A local nonprofit is bringing together young Black leaders and Portland Police Bureau trainees to walk a mile together and converse in the hopes of building understanding.
Talk A Mile operates on the idea that conversation bridges gaps and builds empathy, which can promote understanding between Black leaders and law enforcement trainees. In Talk A Mile’s first year hosting the event, then-PPB Chief Chuck Lovell took part in the mile-long walk where participants are given conversational prompts. After, 97% of participants reported feeling seen and heard during the process.
The event begins with opening remarks from organizers. Participants are then paired for the mile-long walk. During lap one, leaders and trainees are encouraged to focus on warm-up conversations about themselves. For the second lap, the law enforcement participants share their experiences and why they decided to become police officers. During the third lap, young Black leaders talk about their own stories and perspectives. In the final lap, both participants discuss a shared vision for promoting public safety and inclusion.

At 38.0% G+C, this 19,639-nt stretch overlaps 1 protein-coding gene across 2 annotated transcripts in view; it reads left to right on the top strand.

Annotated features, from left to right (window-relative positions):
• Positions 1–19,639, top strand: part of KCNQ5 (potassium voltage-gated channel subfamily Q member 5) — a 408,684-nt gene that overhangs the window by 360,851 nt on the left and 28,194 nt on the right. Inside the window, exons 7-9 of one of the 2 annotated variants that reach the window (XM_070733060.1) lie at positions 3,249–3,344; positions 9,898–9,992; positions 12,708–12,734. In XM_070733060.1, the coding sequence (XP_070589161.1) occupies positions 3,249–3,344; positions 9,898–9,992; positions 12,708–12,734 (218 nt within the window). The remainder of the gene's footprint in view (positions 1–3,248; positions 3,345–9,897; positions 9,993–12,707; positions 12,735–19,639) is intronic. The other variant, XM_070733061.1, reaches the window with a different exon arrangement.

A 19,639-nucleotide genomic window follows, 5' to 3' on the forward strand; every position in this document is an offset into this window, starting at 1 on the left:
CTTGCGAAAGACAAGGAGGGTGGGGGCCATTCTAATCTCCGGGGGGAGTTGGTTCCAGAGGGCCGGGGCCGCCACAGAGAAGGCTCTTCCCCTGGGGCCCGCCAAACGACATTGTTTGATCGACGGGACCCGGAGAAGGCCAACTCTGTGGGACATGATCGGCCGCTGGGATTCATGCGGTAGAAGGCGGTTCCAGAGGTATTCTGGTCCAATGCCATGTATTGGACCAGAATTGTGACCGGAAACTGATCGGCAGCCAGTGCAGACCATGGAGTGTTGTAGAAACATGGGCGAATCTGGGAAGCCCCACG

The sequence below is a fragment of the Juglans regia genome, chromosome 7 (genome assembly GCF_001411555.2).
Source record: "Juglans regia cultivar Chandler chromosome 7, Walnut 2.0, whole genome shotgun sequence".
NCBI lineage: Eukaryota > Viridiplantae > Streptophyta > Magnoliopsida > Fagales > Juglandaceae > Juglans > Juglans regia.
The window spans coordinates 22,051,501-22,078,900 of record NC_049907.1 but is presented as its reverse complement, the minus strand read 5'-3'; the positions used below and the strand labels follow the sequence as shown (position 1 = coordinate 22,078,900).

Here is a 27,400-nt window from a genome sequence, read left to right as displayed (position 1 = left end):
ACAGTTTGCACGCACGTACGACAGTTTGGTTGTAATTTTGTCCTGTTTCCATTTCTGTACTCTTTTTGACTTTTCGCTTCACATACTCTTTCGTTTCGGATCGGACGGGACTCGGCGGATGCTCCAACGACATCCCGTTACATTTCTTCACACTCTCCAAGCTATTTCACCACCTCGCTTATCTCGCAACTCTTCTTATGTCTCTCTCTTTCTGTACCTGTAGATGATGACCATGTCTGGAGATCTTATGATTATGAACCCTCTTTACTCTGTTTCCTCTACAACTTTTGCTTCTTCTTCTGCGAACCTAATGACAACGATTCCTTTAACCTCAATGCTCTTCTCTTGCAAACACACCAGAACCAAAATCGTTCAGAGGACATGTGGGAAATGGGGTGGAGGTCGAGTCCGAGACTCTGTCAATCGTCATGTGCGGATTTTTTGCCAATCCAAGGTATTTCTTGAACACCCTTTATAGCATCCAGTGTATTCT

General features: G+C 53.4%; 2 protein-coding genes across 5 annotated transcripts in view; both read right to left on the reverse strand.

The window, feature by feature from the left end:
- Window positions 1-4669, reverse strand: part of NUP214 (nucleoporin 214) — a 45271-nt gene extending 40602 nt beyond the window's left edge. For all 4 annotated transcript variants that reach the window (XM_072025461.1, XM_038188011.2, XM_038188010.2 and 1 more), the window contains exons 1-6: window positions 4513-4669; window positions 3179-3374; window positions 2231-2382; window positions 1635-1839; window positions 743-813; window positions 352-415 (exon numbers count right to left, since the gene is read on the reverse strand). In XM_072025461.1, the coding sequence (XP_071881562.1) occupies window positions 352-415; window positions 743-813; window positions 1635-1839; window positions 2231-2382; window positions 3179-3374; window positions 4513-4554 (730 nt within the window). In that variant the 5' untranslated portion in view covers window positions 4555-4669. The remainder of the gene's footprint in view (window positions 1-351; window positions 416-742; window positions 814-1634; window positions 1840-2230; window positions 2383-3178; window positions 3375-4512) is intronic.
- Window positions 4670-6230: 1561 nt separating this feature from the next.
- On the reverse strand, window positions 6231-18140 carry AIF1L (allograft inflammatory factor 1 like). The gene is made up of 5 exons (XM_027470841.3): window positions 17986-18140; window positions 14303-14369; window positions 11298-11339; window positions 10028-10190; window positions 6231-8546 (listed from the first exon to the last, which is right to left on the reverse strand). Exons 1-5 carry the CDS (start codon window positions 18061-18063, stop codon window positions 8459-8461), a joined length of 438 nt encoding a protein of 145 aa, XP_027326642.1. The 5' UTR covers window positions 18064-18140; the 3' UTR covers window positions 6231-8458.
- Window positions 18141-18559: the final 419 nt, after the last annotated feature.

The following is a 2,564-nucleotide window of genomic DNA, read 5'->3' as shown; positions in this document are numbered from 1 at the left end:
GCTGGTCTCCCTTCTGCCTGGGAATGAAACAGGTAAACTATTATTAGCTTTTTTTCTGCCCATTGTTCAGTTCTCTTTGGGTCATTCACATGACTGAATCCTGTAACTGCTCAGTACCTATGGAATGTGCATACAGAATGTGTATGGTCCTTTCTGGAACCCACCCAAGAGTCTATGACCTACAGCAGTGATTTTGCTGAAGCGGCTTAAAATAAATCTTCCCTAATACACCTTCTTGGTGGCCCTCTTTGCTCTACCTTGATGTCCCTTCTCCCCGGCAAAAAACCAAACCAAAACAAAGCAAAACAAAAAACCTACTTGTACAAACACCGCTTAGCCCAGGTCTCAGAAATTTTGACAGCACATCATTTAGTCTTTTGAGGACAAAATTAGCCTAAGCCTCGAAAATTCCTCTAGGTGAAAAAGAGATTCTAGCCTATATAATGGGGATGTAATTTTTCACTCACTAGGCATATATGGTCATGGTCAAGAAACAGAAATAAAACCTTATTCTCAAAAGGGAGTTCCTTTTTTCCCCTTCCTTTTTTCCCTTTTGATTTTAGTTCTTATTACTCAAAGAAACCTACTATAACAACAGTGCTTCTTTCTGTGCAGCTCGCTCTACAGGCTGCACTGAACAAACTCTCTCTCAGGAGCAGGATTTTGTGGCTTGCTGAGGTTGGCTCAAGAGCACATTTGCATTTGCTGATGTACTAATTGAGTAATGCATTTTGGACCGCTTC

The practice of walking and talking has long been recognized as beneficial to both physical and mental health, with many therapists now offering the approach to put clients at ease. According to studies, the act of walking is linked to more creative thinking, which can lead to fresh ideas in problem-solving and conflict management.. Talk A Mile is excited to promote the practice as a tool for building safer communities.
This year’s event will be held Tuesday from 1 to 2:30 p.m. at Laurelhurst Park or, if there is heavy rain, at the Lloyd Center.